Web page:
Droughts, Morality, State Politics and the Brazilian Semiarid Landscape: A Study of the São Francisco River Integration Project
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- Institutt for geografi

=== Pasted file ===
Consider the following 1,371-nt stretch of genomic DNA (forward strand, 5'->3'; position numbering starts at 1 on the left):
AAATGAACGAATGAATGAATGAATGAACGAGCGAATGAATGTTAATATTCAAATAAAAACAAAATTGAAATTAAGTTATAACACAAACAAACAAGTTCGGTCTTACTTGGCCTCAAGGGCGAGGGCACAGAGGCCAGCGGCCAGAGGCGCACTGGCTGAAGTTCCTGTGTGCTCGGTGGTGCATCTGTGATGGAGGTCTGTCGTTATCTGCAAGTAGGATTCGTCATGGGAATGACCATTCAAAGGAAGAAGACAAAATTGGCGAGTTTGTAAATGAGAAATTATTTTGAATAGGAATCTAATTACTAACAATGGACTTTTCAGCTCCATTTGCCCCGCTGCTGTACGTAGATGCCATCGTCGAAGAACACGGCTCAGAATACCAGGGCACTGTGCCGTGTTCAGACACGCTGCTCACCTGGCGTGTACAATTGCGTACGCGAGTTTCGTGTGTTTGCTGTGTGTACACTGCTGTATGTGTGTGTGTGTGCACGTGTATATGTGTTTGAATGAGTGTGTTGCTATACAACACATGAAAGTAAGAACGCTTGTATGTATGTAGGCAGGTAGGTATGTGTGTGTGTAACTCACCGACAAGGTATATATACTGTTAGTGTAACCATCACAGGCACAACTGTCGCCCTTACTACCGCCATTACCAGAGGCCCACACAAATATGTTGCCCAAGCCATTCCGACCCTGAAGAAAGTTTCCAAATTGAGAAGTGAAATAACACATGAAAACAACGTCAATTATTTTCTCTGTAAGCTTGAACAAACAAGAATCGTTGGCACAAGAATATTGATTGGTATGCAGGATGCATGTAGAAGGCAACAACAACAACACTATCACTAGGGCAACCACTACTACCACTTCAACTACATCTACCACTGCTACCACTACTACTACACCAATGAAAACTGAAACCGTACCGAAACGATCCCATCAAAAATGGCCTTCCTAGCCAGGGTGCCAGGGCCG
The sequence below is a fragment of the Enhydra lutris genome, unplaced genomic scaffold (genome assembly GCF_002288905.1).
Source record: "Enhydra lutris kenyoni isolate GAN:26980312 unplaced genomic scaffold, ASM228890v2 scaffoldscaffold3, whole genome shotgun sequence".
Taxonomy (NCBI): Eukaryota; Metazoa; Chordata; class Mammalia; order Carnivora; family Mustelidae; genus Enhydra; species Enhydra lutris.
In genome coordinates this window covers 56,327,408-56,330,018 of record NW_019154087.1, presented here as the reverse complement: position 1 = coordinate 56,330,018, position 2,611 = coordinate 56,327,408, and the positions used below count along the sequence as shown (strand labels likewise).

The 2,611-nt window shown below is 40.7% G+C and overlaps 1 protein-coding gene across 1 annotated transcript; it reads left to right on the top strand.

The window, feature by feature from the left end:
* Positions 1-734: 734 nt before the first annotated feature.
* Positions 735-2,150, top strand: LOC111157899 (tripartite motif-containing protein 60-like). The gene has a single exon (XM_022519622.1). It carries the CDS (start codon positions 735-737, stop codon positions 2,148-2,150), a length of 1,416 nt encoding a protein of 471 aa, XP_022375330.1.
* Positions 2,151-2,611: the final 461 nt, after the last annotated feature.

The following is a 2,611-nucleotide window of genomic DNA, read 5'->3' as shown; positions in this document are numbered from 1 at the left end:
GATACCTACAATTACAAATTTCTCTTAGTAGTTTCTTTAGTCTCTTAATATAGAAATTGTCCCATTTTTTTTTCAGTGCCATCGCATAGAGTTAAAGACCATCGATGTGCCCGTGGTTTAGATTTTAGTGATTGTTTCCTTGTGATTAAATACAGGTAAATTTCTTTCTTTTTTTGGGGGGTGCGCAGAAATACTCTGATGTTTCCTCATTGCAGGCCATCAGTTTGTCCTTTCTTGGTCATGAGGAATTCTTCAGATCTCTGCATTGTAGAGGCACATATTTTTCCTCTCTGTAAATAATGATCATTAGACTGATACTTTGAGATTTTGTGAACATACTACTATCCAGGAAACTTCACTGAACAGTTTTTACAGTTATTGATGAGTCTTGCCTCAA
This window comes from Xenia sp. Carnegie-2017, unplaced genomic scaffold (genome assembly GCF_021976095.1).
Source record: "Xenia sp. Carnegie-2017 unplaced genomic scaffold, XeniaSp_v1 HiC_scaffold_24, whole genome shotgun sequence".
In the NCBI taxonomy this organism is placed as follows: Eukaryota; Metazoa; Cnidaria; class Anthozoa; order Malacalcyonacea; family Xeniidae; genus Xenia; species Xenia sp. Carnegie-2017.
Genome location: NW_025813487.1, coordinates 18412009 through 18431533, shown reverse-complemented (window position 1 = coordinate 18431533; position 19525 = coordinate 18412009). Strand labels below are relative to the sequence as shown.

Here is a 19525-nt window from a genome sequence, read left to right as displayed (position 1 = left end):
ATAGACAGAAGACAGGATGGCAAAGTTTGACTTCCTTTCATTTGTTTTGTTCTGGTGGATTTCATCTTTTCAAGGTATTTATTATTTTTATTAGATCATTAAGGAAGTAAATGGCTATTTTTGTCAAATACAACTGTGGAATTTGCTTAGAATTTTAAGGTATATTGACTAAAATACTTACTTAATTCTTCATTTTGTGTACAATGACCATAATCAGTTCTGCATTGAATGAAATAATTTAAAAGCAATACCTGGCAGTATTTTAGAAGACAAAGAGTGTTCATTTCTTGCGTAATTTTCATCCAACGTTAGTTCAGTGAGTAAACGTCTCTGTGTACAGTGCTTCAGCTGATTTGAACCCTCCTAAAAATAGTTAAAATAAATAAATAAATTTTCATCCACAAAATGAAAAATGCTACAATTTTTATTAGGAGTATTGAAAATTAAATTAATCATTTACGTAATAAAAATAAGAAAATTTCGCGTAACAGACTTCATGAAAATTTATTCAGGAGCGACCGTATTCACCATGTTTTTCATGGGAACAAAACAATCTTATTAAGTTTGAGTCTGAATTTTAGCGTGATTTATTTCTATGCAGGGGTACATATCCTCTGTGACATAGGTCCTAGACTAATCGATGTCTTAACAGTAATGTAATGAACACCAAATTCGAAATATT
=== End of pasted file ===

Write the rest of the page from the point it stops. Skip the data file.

The poorest region of Brazil, the Northeast is prone to devastating multi-annual droughts, an inherent part of its geography. The Brazilian state attributes the poverty of the Northeast to the semiarid landscape and a supposed water deficit. The state defends a water diversion project on the biggest river of the region that is rejected by the local population and civil society organizations, as a definitive solution for the water deficit of a section of the semiarid landscape. Based on a large volume of secondary data, primary data collected through open interviews with key informant and participant observation in sections of the semiarid landscape in the state of Ceará, this thesis argues that the problem of the Northeast is not water deficit. Some of the poorest areas of Brazil, in both Northeast and North regions, are abundant in water resources. Droughts have been used as an excuse to intervene in the landscape while drought oriented policies have for a long time divided and sub-divided the region, contributing to the alienation of other structural problems. Poverty and inequality are the most serious problems of the Northeast, inside and outside the limits of the semiarid landscape, just like in the other four regions of Brazil. The São Francisco river integration project (SFIP) reproduces the drought combat discourse and hide the economical intentions of the project. Surrounded by contradictions and certain disregard for Brazil’s Constitution the governmental project benefits from the alienation of the other regions of the Northeastern reality and of the indifference of the National Congress to the conflict. The SFIP analyzed as an example of the historical relationship of interdependence between the central government and the local elite.